LAST fall, on the eve of Confucius’ birthday (Sept. 28) and the International Confucius Culture Festival, I visited several of China’s 2,000 Confucian temples, including a palatial complex in Qufu, the sage’s hometown, one of the three great examples of classical Chinese architecture. What struck me in conversation with the locals was not how much they revered their ancient philosopher but how practical his teachings have become in hypercapitalist China.
This revival is the subject of political philosopher Daniel A. Bell’s trenchant and surprisingly personal “China’s New Confucianism.” Bell was the first foreigner hired since the Cultural Revolution to teach humanities at Beijing’s prestigious Tsinghua University; one of the few Western professors in the country, he enjoys a unique outsider/insider perspective. His book ties the resurgence of a Confucian ethics rooted in self-examination and a moral social order to the changes overtaking China’s political structure. And it reveals Bell’s own journey of self-discovery, as he embraces those kernels of Confucian principle that steer him toward “the good life” as teacher, father, husband and long-term foreign resident in China.
Evidence of a Confucian comeback is everywhere: in the boom in secondary-school and university courses on Confucian classics and in “an explosion of conferences and books on Confucianism.” Yu Dan’s self-help-styled “Reflections on the ‘Analects’ of Confucius” (2006), for example, has sold more than 10 million copies and attracted more literary attention, Bell jokes, than anything since Mao’s Little Red Book. Spacious, family-oriented “Confucian” architecture is on the rise. And the Confucius Institute, a Chinese language and cultural center, had 140 campuses in 36 countries as of mid-2007.
Bell’s book, which grew out of a series of essays in Dissent, is written in a loose, conversational tone and peppered with pithy sayings of Confucius. (“Do not impose on others what you yourself do not want”; “Filial and fraternal responsibility is the root of humanity and compassion.”) Focusing on a few examples -- the humane attitude toward karaoke-club prostitution, efforts to tame nationalism and improve sportsmanship in advance of the Olympics, a more balanced relationship between employers and the 120 million migrant workers -- Bell shows that the 6th century BC philosopher is an ever more useful guide for dealing with the complexities confronting modern China. Communist Party officials are judged by adherence to such Confucian values as filial piety and family responsibility (many dye their hair black, because Confucius teaches that white-haired people shouldn’t have to work).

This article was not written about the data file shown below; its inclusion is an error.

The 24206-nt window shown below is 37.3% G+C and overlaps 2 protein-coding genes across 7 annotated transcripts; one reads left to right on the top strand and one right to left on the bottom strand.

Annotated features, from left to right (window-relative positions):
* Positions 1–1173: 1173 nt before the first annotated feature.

Bell debunks such stereotypes as the totalitarian control of intellectual discourse and encourages his readers to resist judging China by Western values -- namely, democracy and human rights. "[T]here is no reason to expect that China will -- or should -- have the same set of moral and political priorities when it engages with other countries,” he writes. Confucius taught that government’s first obligation is to secure the people’s basic subsistence and only afterward to address the individual’s rights. “The idea that certain rights can be sacrificed for the sake of enriching the people is not nearly so controversial in China,” he argues. “If there’s a conflict with liberal democratic theory, the problem may lie with liberal democratic theory.”
At the core of Bell’s book is his speculation on the long-term effects of the Confucian revival. China under Mao assumed a Legalist policy (strong state sovereignty, harsh laws) that helped restore its global footing. One reason Mao’s brand of Marxism worked was that it incorporated elements of Confucian self-criticism, emphasizing that “demands should be directed at oneself before being directed at others.” But as the gulf between rich and poor widens and social-justice issues such as the chaos in Tibet threaten the Communist Party framework, “new left” intellectuals envision the eventual replacement of Marxist ideology with something like a Confucian socialist republic. China’s drive toward economic growth may be fueling political control, Bell notes, but “hardly anybody really believes that Marxism should provide guidelines for thinking about China’s political future.” What next? “It is not entirely fanciful to surmise that the Chinese Communist Party will be relabeled the Chinese Confucian Party in the next couple of decades.”
The book is not without faults: Its author tends to meander off subject and fails to provide basic background on the historical impact of Confucius’ teachings. But Bell compensates with lively, original chapters, like the Socratic dialogue between a modern-day Confucius and an “American-trained Chinese liberal thinker” who debate the virtues of meritocracy. In a prescient chapter titled “War, Peace, and China’s Soft Power,” Bell explores the teachings of Mencius, a founding father of Confucian thought, whose condoning of war only if it is morally justified still informs China’s tempered approach to foreign policy. “Confucian theorizing on just and unjust war has the potential to play the role of constraining China’s imperial ventures abroad,” he writes. Frequent reference to America’s Iraq debacle makes clear who his intended audience is. *